Metabolomics

, Volume 10, Issue 5, pp 995–1004

Metabolomic analysis of the effects of omeprazole and famotidine on aspirin-induced gastric injury

  • Kenichiro Takeuchi
  • Maki Ohishi
  • Keiko Endo
  • Kenichi Suzumura
  • Hitoshi Naraoka
  • Takeji Ohata
  • Jiro Seki
  • Yoichi Miyamae
  • Masashi Honma
  • Tomoyoshi Soga
Original Article

DOI: 10.1007/s11306-014-0627-0

Cite this article as:
Takeuchi, K., Ohishi, M., Endo, K. et al. Metabolomics (2014) 10: 995. doi:10.1007/s11306-014-0627-0

Abstract

Gastric mucosal ulceration and gastric hemorrhage are frequently associated with treatment by non-steroid anti-inflammatory drugs (NSAIDs); however, no convenient biomarker-based diagnostic methods for these adverse reactions are currently available, requiring the use of endoscopic evaluation. We recently reported five biomarker candidates in serum which predict gastric injury induced by NSAIDs in rats, but were unable to clarify the mechanism of change in the levels of these biomarker candidates. In this study, we performed capillary electrophoresis–mass spectrometry-based metabolomic profiling in stomach and serum from rats in which gastric ulcer was induced by aspirin and prevented by co-administration of omeprazole and famotidine. Results showed drug-induced decreases in the levels of citrate, cis-aconitate, succinate, 3-hydroxy butanoic acid, and O-acetyl carnitine in all animals administered aspirin. In contrast, aspirin-induced decreases in the level of 4-hydroxyproline were suppressed by co-administration of omeprazole and famotidine. We consider that these changes were due to the prevention of gastric ulcer and decrease in the amount of collagen in stomach tissue by omeprazole and famotidine, without prevention of the NSAID-induced depression of mitochondrial function. In addition, the decreases in 4-hydroxyproline in the stomach was also detectable as changes in the serum. While further study is needed to clarify limitations of indications and extrapolation to humans, this new serum biomarker candidate of gastric injury may be useful in the monitoring of NSAID-induced tissue damage.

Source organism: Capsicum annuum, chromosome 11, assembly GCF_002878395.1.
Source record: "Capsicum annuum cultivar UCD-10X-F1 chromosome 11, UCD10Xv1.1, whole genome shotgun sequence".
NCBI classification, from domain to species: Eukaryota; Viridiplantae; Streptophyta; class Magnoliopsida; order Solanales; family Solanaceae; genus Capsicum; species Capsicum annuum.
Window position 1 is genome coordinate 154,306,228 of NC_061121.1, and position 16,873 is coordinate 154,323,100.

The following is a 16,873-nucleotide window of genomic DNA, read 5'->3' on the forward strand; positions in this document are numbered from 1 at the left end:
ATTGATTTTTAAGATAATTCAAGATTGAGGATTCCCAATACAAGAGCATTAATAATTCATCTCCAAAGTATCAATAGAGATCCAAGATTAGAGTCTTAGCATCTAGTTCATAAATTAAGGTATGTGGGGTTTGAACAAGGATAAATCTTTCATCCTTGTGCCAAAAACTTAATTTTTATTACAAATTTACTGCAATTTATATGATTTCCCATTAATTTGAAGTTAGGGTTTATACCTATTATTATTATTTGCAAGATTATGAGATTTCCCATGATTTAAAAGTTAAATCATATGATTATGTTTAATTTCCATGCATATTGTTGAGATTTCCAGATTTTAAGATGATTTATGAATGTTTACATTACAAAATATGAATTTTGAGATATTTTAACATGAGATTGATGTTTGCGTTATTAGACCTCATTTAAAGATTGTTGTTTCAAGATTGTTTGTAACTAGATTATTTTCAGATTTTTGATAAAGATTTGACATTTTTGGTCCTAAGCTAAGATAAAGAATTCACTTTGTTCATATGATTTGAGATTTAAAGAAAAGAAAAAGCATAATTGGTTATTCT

Keywords

Metabolomics Capillary electrophoresis–mass spectrometry (CE–MS) Gastric injury Non-steroid anti-inflammatory drugs (NSAIDs) Omeprazole Famotidine 

Supplementary material

11306_2014_627_MOESM1_ESM.pdf (199 kb)
Supplementary material 1 (PDF 198 kb)
11306_2014_627_MOESM2_ESM.pdf (195 kb)
Supplementary material 2 (PDF 194 kb)
11306_2014_627_MOESM3_ESM.pdf (14 kb)
Supplementary material 3 (PDF 14 kb)
11306_2014_627_MOESM4_ESM.pdf (122 kb)
Supplementary material 4 (PDF 121 kb)
11306_2014_627_MOESM5_ESM.pdf (173 kb)
Supplementary material 5 (PDF 172 kb)
11306_2014_627_MOESM6_ESM.pdf (14 kb)
Supplementary material 6 (PDF 14 kb)

Copyright information

© Springer Science+Business Media New York 2014

Authors and Affiliations

  • Kenichiro Takeuchi
    • 1
  • Maki Ohishi
    • 2
  • Keiko Endo
    • 2
  • Kenichi Suzumura
    • 3
  • Hitoshi Naraoka
    • 1
  • Takeji Ohata
    • 1
  • Jiro Seki
    • 1
  • Yoichi Miyamae
    • 1
  • Masashi Honma
    • 4
  • Tomoyoshi Soga
    • 2
  1. 1.Drug Safety Research LaboratoriesAstellas Pharma Inc.OsakaJapan
  2. 2.Institute for Advanced BioscienceKeio UniversityTsuruokaJapan
  3. 3.Analysis and Pharmacokinetics Research LaboratoriesAstellas Pharma Inc.Tsukuba-shiJapan
  4. 4.Department of PharmacyThe University of Tokyo HospitalTokyoJapan

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